You think Dr. Giggles chuckles when he cuts somebody up? You should hear me as I cut him up! Yukka-yukka-yukka.
"Dr. Giggles" turns out to be standard issue slasher stuff, with a -- of campy irony spritzed lightly across the surface, primarily to provide enough textual evidence to justify the vitality of the movie's preview, which has been delighting audiences for some months now.
That jolly, ripping tone, at once irreverent and darkly troubling, is a knockout when deployed unexpectedly for 90 seconds before a feature; but sustained over an hour and a half, it grows more tedious than an EEG flat-lined into brain-death.
Larry Drake, who can use his unusual features to play either angelic innocence (as Benny on "L.A. Law") or the devil's right-hand man (as here), has a good old time as the unnamed son of Dr. Evan Rendell. The doc once cut the heart out of seven patients trying to find one that would fit in his wife's chest. (He thought hearts were sized like hats, evidently). When the angry townspeople came to stone him, he sewed his son inside his mother to protect him, then died. The boy nestled in the corpse, then escaped one night. Yes, you get to see that escape for your entertainment dollar. Who says the movies aren't fun anymore?
The movie watches as the grown-up son, freshly escaped from the nut house, wanders through town in his dad's clothes and, with his dad's instruments, works his own special version of Medicare. Call it Medikill.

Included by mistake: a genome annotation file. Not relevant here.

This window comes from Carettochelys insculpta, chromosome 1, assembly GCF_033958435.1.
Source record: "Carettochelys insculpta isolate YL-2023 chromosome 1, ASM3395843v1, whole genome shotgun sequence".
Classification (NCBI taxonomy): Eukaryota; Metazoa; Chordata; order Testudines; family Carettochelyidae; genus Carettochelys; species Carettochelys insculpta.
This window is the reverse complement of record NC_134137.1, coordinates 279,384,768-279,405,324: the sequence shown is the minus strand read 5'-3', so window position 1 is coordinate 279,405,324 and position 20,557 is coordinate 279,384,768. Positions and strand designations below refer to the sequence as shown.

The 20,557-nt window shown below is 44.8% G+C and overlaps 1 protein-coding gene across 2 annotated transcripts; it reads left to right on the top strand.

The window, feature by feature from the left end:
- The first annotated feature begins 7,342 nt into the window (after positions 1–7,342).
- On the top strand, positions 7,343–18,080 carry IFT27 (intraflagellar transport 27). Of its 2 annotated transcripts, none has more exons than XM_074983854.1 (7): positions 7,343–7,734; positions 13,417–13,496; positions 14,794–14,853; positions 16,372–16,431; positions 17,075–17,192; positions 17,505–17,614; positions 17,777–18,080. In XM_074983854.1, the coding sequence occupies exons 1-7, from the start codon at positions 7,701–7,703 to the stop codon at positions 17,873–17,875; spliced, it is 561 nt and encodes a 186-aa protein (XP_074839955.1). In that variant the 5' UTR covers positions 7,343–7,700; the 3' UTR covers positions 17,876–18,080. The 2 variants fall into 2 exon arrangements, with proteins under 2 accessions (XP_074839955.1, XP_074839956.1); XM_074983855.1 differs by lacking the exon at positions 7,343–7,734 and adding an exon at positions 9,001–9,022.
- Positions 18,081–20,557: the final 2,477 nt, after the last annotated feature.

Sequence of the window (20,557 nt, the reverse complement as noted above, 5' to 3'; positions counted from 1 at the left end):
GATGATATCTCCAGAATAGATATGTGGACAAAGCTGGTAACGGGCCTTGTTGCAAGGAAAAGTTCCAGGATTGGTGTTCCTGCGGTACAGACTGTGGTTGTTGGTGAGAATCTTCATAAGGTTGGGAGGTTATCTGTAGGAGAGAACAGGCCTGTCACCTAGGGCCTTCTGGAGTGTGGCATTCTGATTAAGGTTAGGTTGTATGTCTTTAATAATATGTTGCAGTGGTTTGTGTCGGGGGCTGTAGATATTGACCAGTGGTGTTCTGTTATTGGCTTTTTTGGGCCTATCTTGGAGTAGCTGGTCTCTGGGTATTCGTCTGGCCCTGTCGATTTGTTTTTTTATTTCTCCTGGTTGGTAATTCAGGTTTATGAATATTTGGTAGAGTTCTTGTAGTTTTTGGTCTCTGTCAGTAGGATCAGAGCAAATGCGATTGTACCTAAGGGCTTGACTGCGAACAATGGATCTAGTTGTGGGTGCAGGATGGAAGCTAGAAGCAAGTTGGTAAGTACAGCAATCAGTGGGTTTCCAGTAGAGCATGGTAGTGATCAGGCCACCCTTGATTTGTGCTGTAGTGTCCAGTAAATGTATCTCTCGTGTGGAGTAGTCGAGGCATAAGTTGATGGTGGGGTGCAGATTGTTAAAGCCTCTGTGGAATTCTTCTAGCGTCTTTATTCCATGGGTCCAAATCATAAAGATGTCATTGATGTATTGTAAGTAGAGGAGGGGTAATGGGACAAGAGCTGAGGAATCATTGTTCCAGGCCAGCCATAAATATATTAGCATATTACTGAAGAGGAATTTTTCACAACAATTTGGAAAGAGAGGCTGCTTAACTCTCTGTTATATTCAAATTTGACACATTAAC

The movie's single joke is that as Doc Giggles dispatches his victims, he utters some medical banality out of the "Marcus Welby" oeuvre or those old American Medical Association ads representing "Great Moments in Medicine." As in, "Take two aspirin and lie down," as he slices somebody's head off.
As one might guess, a little of this goes a long way. Soon enough, the movie has disintegrated into one more rat hunt through dark corridors with a body count resembling Pork Chop Hill's. Worse, it hauls out the old bloody puritanism, a classic stroke of '70s slashers: the bad girls get it, and the good one skates free. In all, quite depressing. Two aspirin just won't get it done. Take three.
Starring Larry Drake.
Directed by Manny Coto.
Released by Universal.